Of course when we watch drama most of us need subtitles, because otherwise we would just be guessing about what is going on. I started learning my first words of Japanese with the anime Chobits (ittekimasu, itterassai, etc.). Now I watch Chinese drama without subtitles and can understand almost all of it. Of course you still need to study a language if you really want to learn it, but drama can be a great motivation for wanting to learn. You can start with some easy expressions that they frequently use, like ‘Hello’ ‘I’m hungry’ ‘I love you.' Then if you have reached a certain level of your studies you can really use it to practice your listening comprehension and get some more useful expressions used in daily life (expressing your feelings, buying stuff, food names), that you normally don’t learn in class. Good examples for this are the terms to address people like: sunbae, oppa, hyung etc. in Korean. If you commit yourself to learning an Asian language why not have fun with it at the same time?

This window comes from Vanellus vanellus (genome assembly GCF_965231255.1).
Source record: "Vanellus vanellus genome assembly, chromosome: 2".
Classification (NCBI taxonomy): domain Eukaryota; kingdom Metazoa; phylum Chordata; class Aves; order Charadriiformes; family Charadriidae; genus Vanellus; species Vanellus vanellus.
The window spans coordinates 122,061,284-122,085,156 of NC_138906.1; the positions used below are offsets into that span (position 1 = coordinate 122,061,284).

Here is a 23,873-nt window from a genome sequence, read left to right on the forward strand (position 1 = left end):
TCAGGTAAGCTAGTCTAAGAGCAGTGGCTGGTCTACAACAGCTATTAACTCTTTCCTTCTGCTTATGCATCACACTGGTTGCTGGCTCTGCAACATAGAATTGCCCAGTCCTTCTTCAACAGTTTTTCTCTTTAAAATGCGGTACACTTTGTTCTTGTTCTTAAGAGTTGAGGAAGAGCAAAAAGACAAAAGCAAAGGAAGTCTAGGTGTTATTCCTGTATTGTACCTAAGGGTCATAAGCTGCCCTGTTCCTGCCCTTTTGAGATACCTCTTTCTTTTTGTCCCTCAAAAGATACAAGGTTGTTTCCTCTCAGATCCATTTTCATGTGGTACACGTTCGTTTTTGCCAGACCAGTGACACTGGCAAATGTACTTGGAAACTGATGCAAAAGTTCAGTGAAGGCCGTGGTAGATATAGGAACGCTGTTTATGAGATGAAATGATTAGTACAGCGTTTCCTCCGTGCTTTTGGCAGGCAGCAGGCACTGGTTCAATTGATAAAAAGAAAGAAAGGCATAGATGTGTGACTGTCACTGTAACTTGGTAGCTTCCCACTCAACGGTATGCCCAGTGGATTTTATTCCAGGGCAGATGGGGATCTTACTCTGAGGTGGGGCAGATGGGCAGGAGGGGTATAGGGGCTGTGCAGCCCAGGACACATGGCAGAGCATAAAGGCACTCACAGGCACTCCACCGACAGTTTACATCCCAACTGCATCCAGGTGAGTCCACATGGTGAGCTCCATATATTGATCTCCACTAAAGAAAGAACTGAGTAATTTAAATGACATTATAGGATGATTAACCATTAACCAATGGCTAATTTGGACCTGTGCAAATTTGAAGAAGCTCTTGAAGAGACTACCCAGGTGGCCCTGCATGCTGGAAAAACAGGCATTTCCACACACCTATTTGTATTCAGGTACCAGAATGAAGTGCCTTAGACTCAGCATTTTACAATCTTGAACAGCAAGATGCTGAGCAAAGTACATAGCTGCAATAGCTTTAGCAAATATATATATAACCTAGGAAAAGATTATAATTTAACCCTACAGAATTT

I could tell you even more details about the different aspects, but the article is long enough as it is. I hope to have shown that even without noticing, we can learn a lot from watching drama. You can learn things that you normally would only be able to understand if you lived in a country and had to ask people for explanations all the time. Like this, when you move to one of those countries, drama can help you get over the so called ‘cultural shock’ faster, because you will not be plunged into a world that's so different or foreign. You can already relate to some things and are familiar with some of the customs. A disadvantage can be that some of those things seem so natural already that you don’t even think it’s special and don’t feel the excitement of being in a foreign country. But knowing something can make you want to experience it and you might enjoy it more, like finally eating the food you always saw them eating in dramas, walking down a road where they filmed a scene you liked, or going to a Japanese festival seeing lots of pretty kimono.
My main reason for watching drama is still to escape reality for a while. But some glimpses of reality can also be found in Dramaland. ;)